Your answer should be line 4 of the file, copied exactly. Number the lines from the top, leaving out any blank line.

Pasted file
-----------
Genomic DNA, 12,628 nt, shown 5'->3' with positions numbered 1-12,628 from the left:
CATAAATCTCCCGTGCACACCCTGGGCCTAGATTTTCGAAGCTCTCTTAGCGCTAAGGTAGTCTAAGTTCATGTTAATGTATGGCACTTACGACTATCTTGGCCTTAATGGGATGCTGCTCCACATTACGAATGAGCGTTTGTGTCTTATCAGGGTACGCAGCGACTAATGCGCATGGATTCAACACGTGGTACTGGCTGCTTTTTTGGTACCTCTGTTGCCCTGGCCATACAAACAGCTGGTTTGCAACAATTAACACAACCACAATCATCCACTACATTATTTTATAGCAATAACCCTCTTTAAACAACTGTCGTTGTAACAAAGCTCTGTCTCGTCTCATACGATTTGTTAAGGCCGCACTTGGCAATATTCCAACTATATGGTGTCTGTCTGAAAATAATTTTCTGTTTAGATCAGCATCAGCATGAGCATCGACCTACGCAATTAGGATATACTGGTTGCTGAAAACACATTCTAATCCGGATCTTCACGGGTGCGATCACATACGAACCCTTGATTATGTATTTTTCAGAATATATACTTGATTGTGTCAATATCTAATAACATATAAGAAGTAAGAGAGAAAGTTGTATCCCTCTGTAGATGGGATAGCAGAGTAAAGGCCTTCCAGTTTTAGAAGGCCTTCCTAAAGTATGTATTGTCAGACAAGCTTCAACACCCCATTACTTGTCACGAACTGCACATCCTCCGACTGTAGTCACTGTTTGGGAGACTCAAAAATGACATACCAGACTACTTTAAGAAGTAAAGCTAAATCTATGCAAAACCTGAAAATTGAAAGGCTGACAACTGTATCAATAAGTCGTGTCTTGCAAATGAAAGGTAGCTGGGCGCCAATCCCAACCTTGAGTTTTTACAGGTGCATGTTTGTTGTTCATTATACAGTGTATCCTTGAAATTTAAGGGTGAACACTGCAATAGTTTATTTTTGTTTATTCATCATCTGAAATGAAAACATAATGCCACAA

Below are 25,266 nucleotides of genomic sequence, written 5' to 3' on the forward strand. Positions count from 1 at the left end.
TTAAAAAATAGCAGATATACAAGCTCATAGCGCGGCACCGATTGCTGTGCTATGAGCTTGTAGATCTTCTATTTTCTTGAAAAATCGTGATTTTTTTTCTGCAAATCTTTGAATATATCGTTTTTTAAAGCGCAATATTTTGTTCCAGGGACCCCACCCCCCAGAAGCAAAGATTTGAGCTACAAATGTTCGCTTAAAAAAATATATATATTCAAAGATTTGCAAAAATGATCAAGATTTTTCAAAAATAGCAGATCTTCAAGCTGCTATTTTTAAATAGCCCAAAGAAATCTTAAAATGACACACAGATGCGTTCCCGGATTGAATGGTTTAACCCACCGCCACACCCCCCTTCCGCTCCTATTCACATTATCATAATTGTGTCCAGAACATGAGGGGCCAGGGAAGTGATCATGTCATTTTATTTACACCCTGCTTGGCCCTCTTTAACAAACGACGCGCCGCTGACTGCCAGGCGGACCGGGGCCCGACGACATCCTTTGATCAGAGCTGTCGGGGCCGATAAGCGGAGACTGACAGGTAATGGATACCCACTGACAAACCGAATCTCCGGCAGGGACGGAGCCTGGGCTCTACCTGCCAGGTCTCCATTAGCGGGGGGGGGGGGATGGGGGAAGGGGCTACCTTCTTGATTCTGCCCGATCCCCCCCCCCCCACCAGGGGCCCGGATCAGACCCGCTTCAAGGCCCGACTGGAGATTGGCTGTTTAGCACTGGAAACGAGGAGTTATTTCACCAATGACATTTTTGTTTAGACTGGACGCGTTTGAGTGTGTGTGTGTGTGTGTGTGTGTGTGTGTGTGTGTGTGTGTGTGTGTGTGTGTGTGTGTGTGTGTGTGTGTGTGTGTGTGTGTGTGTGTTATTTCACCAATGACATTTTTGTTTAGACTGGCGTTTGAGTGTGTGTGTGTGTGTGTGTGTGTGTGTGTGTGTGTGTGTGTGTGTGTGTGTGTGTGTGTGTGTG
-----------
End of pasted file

TTAAAAAATAGCAGATATACAAGCTCATAGCGCGGCACCGATTGCTGTGCTATGAGCTTGTAGATCTTCTATTTTCTTGAAAAATCGTGATTTTTTTTCTGCAAATCTTTGAATATATCGTTTTTTAAAGCGCAATATTTTGTTCCAGGGACCCCACCCCCCAGAAGCAAAGATTTGAGCTACAAATGTTCGCTTAAAAAAATATATATATTCAAAGATTTGCAAAAATGATCAAGATTTTTCAAAAATAGCAGATCTTCAAGCTGCTATTTTTAAATAGCCCAAAGAAATCTTAAAATGACACACAGATGCGTTCCCGGATTGAATGGTTTAACCCACCGCCACACCCCCCTTCCGCTCCTATTCACATTATCATAATTGTGTCCAGAACATGAGGGGCCAGGGAAGTGATCATGTCATTTTATTTACACCCTGCTTGGCCCTCTTTAACAAACGACGCGCCGCTGACTGCCAGGCGGACCGGGGCCCGACGACATCCTTTGATCAGAGCTGTCGGGGCCGATAAGCGGAGACTGACAGGTAATGGATACCCACTGACAAACCGAATCTCCGGCAGGGACGGAGCCTGGGCTCTACCTGCCAGGTCTCCATTAGCGGGGGGGGGGGGATGGGGGAAGGGGCTACCTTCTTGATTCTGCCCGATCCCCCCCCCCCCACCAGGGGCCCGGATCAGACCCGCTTCAAGGCCCGACTGGAGATTGGCTGTTTAGCACTGGAAACGAGGAGTTATTTCACCAATGACATTTTTGTTTAGACTGGACGCGTTTGAGTGTGTGTGTGTGTGTGTGTGTGTGTGTGTGTGTGTGTGTGTGTGTGTGTGTGTGTGTGTGTGTGTGTGTGTGTGTGTGTGTGTGTGTGTTATTTCACCAATGACATTTTTGTTTAGACTGGCGTTTGAGTGTGTGTGTGTGTGTGTGTGTGTGTGTGTGTGTGTGTGTGTGTGTGTGTGTGTGTGTGTGTGTG